I was asked, recently, how I created the water effect in this photo. Essentially it was with a dark (neutral density) filter, using a long shutter exposure to compensate. Filters affect images in our minds, too, not just in photographs. Our past can be a filter. So can our expectations. Sometimes, both are linked. We can frame many different expectations, but they start to create problems when we project them on to other people. Here’s a few keys to keeping expectations healthy.
- Check the Source. Where are your expectations coming from regarding happiness, communication or fulfilment? Magazine articles are often written so as to drive sales. Movies and television are often stylised and simplistic. Self-help articles on the internet are of varying quality, as is advice from friends! If we say to ourselves, “They should…”, then it is helpful to also ask ourselves, “Why?” and to consider what that answer is based on. Maybe ‘they’ can’t and maybe ‘they’ don’t feel they should. Contracts often exist in our mind, more than in reality.
- Check the Fairness. We can get upset when people don’t meet our expectations, so it is helpful to talk a little more openly and directly about these with friends and family who know us well. As a Christian, I want to check that they align to Biblical truth, but others who care can often show me where that alignment is still lacking. The conversation, though, needs to be as free from bias as possible, so it is helpful to be asked questions by people who won’t just show sympathy, but will use insightful questions. We all need people like this in our corner who also stop us from taking easy fight or flight responses, when there is usually a third (and better) way.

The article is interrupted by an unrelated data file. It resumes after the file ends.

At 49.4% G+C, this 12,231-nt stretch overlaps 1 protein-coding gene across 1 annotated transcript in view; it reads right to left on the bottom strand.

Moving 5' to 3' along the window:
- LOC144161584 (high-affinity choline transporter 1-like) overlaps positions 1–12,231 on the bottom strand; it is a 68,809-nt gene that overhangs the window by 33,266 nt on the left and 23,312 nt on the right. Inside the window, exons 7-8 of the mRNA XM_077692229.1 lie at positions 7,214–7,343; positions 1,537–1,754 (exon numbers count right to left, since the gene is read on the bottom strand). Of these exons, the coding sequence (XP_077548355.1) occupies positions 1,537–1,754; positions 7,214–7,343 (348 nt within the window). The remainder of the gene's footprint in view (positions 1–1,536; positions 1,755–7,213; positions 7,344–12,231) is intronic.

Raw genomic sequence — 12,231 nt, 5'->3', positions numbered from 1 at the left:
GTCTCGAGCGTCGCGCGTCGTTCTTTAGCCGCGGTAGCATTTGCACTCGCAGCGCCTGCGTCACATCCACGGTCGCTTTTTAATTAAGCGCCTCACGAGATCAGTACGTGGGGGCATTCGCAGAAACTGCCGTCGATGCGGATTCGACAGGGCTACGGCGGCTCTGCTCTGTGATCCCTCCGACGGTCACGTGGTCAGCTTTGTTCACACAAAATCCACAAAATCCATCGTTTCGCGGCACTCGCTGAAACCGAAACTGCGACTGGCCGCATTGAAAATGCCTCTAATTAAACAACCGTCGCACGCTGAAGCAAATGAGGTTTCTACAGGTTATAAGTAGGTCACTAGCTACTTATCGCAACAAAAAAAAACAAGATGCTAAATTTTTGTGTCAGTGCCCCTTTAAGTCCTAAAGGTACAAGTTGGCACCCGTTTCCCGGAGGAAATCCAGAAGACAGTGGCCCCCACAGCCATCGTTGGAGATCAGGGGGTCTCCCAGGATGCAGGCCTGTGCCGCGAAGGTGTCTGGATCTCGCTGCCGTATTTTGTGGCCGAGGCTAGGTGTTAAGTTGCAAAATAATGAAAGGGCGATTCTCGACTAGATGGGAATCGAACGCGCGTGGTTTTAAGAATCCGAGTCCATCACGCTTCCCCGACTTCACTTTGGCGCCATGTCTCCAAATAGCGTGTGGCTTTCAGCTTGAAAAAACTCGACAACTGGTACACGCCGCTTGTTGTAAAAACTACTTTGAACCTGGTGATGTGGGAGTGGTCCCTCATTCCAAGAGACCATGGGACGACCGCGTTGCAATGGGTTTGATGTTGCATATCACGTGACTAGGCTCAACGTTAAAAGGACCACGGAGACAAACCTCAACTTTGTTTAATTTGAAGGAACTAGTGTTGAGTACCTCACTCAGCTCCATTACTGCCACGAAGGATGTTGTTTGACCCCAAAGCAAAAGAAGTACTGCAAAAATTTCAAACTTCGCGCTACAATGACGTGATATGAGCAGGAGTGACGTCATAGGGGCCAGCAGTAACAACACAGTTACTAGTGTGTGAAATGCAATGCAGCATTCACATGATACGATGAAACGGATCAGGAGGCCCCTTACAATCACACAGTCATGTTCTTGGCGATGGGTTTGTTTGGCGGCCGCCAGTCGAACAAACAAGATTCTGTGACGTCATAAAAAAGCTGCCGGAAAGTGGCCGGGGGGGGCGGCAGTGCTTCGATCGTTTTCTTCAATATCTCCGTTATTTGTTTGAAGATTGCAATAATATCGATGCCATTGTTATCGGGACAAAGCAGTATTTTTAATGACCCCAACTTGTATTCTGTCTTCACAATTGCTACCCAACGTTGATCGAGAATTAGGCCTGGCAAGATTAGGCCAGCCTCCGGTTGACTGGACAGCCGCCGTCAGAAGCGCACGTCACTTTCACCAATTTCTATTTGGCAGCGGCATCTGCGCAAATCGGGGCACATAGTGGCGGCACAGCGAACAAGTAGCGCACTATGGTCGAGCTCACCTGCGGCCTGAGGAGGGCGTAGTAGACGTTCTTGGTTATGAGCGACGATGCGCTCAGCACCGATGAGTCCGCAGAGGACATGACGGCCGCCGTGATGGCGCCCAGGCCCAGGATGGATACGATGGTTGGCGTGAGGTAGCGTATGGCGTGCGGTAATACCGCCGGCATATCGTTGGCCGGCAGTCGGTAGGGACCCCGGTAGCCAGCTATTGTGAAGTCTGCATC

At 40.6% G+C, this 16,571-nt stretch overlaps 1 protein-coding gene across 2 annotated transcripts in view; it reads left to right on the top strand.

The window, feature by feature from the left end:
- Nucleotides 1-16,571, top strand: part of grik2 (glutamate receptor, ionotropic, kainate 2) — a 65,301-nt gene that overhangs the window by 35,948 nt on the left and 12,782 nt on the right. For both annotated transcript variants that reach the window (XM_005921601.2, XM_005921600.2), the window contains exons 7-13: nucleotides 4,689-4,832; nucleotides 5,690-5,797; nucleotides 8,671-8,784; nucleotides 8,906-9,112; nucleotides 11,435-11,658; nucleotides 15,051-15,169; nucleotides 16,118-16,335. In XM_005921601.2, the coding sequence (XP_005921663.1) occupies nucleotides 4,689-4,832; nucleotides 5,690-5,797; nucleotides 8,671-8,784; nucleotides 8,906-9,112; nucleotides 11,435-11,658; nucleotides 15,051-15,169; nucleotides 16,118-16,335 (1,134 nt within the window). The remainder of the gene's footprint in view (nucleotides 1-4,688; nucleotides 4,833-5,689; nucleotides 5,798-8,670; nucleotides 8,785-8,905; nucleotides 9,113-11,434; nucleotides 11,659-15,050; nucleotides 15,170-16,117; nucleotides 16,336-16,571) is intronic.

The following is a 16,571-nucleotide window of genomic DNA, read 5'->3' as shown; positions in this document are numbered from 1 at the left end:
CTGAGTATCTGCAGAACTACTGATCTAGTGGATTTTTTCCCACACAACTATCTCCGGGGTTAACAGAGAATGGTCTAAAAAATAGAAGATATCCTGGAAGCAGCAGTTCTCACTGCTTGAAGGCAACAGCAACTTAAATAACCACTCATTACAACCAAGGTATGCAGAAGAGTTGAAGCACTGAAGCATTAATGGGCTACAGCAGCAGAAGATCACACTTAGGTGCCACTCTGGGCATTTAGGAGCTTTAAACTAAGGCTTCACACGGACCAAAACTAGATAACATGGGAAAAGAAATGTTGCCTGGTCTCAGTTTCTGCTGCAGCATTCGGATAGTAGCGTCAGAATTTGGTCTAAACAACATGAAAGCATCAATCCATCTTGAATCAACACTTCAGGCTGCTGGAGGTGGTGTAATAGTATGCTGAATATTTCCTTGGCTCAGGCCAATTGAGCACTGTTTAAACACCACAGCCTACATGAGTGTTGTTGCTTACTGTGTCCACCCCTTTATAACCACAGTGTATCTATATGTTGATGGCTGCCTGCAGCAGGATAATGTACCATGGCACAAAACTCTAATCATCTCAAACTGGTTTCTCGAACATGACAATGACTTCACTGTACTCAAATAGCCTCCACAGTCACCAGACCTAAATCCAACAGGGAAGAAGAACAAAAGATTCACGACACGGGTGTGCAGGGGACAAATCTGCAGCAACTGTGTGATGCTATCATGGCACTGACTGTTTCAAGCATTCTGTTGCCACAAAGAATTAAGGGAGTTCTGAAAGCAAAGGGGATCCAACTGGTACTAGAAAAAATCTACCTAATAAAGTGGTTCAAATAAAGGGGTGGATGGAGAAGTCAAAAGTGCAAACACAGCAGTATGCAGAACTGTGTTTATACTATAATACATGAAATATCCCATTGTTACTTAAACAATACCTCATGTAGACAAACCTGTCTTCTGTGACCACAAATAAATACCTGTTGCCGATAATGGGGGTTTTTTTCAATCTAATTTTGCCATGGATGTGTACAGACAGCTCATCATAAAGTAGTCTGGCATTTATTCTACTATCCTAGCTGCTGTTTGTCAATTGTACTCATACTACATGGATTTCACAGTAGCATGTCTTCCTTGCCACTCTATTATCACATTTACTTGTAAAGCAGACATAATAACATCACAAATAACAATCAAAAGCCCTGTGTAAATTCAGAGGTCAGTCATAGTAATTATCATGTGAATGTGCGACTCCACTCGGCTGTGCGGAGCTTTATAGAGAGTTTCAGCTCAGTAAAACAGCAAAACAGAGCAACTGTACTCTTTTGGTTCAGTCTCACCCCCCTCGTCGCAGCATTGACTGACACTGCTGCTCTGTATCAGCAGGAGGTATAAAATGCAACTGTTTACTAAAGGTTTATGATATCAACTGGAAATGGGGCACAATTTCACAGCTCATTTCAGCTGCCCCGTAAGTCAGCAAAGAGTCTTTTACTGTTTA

- Check Yourself. What similar expectations could others have of you? Would they be reasonable? So… are you? If so, beware inconsistencies in other areas which can too quickly be allowed to rob us of the joy of life. Some people will occasionally feel upset in churches if someone didn’t talk to them or call or visit them, when they weren’t doing well, but do they also do the same for others? And when are people any more obligated to us than we are to them? Jesus said to do to others what you would have them do for you (Luke 6:31), but the order has us acting first and others responding afterwards. When they don’t, I don’t want to keep score. I can only control what I can control. A rule of thumb in the context of Jesus’ teaching is to be genuinely motivated to give what is needed for the betterment of the other person, without expecting any gain at all.
Remember, too, that when light is shone on to some area of our lives to help us see clearly, more light compensation than usual will be needed if our filters are particularly dark! And on the darkest of dark days, it is helpful to also look for that silver lining in the clouds, too, to help improve and appreciate the overall perspective on what life presents right in front of us.